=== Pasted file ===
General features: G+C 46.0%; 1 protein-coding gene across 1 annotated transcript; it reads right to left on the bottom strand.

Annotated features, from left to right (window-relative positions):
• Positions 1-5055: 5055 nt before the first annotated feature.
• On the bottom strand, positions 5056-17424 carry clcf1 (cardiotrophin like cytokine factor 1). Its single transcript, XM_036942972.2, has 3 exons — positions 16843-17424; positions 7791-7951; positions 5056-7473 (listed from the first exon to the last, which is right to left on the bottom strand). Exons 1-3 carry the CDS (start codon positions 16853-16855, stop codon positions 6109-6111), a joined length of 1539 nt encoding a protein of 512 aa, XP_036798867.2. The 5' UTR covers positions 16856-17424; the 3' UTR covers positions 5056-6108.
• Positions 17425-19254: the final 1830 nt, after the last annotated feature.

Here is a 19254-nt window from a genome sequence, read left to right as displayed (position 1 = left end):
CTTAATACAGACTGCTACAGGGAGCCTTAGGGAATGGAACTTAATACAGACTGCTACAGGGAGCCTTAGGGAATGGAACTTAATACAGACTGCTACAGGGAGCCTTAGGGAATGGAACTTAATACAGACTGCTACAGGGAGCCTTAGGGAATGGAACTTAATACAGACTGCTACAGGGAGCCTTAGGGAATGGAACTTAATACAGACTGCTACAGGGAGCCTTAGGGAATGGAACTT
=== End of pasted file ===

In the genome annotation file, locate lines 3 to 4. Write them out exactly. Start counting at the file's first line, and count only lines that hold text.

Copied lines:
• Positions 1-5055: 5055 nt before the first annotated feature.
• On the bottom strand, positions 5056-17424 carry clcf1 (cardiotrophin like cytokine factor 1). Its single transcript, XM_036942972.2, has 3 exons — positions 16843-17424; positions 7791-7951; positions 5056-7473 (listed from the first exon to the last, which is right to left on the bottom strand). Exons 1-3 carry the CDS (start codon positions 16853-16855, stop codon positions 6109-6111), a joined length of 1539 nt encoding a protein of 512 aa, XP_036798867.2. The 5' UTR covers positions 16856-17424; the 3' UTR covers positions 5056-6108.